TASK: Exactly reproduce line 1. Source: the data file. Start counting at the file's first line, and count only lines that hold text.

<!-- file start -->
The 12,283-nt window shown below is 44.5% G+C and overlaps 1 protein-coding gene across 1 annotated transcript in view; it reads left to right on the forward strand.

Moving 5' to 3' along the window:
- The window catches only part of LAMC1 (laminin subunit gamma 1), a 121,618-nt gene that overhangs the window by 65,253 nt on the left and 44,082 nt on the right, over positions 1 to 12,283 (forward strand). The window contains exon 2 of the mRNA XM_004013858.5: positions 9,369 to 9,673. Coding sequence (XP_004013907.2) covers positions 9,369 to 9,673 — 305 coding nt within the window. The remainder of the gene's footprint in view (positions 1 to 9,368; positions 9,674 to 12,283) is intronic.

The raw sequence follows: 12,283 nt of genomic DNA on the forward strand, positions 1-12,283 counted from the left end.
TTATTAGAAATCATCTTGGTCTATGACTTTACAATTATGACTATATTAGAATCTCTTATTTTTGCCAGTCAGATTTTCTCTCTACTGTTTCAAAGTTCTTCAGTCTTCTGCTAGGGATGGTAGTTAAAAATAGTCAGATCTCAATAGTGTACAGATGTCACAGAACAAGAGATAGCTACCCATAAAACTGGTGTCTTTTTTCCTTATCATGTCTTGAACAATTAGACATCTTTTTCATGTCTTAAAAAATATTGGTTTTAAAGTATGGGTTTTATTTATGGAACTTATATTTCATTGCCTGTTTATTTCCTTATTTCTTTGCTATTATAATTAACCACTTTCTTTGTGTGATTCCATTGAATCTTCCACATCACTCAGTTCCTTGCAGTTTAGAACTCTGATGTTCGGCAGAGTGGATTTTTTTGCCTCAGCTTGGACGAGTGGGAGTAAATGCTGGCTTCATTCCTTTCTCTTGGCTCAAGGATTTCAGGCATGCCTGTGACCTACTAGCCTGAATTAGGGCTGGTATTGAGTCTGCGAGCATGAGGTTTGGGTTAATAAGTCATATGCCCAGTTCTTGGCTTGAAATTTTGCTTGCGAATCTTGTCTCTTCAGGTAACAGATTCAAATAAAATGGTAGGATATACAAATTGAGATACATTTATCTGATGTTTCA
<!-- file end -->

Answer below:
The 12,283-nt window shown below is 44.5% G+C and overlaps 1 protein-coding gene across 1 annotated transcript in view; it reads left to right on the forward strand.